Mr. Theis was sworn in by New York Superior Court Judge William Giacomo, a childhood friend from Greenwich and a Democrat. Mr. Theis, president of the Cos Cob Republican Club and a former Republican Town Committee officer, even helped him on his campaigns, and he said it was important to have those bridges between the political parties.

“Though Bill and I are members of different parties, I wanted to illustrate my personal belief that we should find ways to work across the aisle,” Mr. Theis said. “I think we will find that our differences are not that great as long as we’re willing to communicate.”

Mr. Theis added that the board has a “special chemistry” that works well and that he was proud to serve with Mr. Tesei and Mr. Marzullo.

“This is what the residents of Greenwich want, expect and deserve from the town’s leadership,” Mr. Theis said.

Mr. Marzullo said, “The minority that I represent is a strong one and a vocal one. When necessary, I will continue to provide a different perspective and a different point of view, doing so not because I can but because something is worth fighting for. This notion that just because you get along with someone on the other side of the political aisle somehow makes you weak isn’t something I accept. I will never accept it and I hope I’ve been an example on that. I congratulate my colleagues on their wins. I know we will continue a relationship that is built on respect, and I look forward to important discussions on town finances, borrowing and spending models, capital projects, and Dave and Peter’s favorite topic, harbor management.”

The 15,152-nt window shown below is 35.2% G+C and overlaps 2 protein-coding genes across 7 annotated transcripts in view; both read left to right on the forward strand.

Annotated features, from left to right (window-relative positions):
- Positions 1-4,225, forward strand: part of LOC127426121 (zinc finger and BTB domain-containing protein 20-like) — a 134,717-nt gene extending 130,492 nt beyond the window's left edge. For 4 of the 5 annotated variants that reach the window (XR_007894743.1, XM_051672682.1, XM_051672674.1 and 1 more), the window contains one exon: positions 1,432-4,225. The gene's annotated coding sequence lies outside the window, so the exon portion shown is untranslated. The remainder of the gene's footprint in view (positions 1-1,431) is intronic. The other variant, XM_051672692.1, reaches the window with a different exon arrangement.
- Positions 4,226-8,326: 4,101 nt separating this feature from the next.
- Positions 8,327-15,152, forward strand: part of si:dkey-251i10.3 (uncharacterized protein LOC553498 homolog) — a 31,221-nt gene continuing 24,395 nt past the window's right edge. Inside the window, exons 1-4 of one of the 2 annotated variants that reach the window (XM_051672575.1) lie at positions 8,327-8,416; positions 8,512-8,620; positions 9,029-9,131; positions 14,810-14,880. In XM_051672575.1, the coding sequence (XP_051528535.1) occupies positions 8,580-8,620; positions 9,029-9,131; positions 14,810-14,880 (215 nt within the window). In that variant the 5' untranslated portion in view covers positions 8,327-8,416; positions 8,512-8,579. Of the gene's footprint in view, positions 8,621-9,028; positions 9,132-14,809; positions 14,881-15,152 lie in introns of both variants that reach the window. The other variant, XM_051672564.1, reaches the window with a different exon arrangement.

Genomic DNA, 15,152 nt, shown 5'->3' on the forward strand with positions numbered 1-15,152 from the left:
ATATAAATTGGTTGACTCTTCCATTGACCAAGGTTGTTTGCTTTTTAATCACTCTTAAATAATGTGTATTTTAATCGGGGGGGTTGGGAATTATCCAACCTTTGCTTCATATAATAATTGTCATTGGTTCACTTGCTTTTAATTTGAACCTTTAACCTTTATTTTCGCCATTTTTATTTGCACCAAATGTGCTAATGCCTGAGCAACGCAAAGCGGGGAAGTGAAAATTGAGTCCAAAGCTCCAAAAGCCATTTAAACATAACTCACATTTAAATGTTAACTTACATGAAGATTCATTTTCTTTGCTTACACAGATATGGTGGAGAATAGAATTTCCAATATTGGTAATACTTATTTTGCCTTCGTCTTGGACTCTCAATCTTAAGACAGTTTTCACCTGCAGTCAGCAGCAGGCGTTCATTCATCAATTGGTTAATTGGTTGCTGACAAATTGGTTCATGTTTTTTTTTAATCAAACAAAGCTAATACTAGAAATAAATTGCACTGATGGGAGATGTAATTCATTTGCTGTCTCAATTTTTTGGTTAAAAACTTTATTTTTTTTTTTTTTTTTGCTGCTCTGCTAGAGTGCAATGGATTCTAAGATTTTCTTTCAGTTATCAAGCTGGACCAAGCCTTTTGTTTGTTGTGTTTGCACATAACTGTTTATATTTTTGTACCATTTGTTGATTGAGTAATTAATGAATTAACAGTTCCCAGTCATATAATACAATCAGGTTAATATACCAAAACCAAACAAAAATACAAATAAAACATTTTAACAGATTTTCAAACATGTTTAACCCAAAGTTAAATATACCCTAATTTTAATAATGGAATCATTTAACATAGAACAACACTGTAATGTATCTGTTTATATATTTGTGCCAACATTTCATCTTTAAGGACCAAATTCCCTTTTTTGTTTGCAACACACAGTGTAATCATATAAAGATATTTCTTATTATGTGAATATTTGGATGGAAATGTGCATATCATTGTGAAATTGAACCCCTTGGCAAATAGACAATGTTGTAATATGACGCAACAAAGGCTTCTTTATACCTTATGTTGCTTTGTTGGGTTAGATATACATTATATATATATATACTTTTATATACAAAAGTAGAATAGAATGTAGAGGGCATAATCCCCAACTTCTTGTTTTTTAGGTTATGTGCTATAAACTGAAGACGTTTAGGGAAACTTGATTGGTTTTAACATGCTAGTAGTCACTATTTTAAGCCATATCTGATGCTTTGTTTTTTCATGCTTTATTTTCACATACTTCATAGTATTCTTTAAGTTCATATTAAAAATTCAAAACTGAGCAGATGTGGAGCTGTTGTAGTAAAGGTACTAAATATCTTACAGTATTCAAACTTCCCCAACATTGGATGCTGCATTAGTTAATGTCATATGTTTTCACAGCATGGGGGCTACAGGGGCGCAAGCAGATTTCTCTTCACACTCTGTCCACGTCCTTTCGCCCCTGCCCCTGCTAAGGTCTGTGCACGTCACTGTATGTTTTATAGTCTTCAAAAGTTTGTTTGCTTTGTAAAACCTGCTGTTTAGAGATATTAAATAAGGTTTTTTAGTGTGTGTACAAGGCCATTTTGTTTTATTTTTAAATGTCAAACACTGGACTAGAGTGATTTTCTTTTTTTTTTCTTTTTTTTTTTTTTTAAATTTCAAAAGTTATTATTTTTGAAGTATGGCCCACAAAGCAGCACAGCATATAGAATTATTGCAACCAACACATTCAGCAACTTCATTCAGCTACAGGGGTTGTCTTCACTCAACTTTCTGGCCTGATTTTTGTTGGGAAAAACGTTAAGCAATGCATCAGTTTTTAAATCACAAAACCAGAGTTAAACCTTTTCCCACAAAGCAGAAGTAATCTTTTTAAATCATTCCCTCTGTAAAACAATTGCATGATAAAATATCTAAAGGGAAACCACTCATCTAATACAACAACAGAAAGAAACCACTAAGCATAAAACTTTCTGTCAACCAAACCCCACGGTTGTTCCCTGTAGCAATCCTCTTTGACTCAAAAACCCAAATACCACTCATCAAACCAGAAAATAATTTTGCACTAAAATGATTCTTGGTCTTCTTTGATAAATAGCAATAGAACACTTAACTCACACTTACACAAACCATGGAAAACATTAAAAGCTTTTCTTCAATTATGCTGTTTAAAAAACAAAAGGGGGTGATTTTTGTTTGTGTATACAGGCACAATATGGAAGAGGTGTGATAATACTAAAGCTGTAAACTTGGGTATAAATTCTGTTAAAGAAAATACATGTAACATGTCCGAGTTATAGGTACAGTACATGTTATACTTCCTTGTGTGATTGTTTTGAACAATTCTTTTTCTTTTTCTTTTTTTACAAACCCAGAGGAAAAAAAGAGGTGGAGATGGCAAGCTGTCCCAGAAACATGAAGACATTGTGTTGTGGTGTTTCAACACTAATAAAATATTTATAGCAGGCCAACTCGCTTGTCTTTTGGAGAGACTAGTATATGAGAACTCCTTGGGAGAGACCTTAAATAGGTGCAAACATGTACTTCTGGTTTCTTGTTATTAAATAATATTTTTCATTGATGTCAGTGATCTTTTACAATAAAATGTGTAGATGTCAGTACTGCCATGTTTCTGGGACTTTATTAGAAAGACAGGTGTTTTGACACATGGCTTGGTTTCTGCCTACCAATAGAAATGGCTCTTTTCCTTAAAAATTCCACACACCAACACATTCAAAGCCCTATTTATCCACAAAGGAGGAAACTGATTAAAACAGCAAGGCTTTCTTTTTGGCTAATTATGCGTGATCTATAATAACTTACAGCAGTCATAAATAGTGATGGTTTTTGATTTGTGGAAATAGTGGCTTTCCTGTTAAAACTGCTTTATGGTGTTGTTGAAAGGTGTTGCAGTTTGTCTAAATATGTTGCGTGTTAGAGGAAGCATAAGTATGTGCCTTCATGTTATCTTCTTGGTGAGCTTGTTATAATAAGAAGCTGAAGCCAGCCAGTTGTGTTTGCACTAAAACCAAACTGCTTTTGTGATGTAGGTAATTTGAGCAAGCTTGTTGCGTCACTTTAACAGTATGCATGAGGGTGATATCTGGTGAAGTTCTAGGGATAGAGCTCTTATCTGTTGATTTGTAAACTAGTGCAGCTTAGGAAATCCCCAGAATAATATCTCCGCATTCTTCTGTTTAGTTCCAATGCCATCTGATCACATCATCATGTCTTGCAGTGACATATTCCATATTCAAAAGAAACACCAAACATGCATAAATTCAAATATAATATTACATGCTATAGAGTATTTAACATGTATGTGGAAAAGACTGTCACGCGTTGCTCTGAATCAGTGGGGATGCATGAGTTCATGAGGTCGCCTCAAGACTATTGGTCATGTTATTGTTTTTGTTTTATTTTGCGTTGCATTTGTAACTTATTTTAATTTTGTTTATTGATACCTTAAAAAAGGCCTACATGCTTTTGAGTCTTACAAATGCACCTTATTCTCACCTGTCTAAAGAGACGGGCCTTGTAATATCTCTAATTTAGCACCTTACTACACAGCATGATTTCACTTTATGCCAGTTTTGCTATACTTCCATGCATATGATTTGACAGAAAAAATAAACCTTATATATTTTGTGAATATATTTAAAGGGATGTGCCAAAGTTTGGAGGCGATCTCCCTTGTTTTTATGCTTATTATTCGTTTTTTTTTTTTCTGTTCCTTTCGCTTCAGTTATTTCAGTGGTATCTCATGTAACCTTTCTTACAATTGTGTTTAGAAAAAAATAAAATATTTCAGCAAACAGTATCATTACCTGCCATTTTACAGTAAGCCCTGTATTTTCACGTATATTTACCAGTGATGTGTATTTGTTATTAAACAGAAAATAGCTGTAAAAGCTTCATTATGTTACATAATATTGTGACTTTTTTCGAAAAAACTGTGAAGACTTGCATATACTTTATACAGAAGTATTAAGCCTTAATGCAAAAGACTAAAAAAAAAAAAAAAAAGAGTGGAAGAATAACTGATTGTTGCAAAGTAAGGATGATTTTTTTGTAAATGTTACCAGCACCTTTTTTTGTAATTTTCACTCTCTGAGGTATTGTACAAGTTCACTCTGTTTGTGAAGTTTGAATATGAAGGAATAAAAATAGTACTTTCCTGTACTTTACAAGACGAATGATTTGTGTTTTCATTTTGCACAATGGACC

The Rev. Christopher Tate, from the Second Congregational Church in Greenwich, performed several patriotic songs during the event and also delivered the invocation, asking for help in making sure everyone in town could work together.

“Help us all as good citizens to respect neighbors whose views differ from others so without partisan anger we may work out issues that divide us and do our part to serve and promote the common welfare of all,” Mr. Tate said.

In the crowd were several department heads, including Chief of Police James Heavey and fire Chief Peter Siecienski. United Nations Ambassador Joseph Verner Reed, a longtime town resident, also came for the ceremony, and the selectmen were greeted by the Greenwich Police Department’s Honor Guard. While U.S. Sen. Richard Blumenthal (D-Conn.), a town resident, was unable to make it, U.S. Rep. Jim Himes (D-4th), of Cos Cob was there, as were state Sen. L. Scott Frantz (R-36th) and state Reps. Livvy Floren (R-149th) and Stephen Walko (R-150th).

Town Clerk Carmella Budkins, serving as mistress of ceremonies for the event, said the town was looking forward to two more years of this team in office.

“I want to think our Board of Selectmen for everything you have done for the town of Greenwich and for its citizens and thank you for the future work and keeping the quality of life that you have given us,” Ms. Budkins said.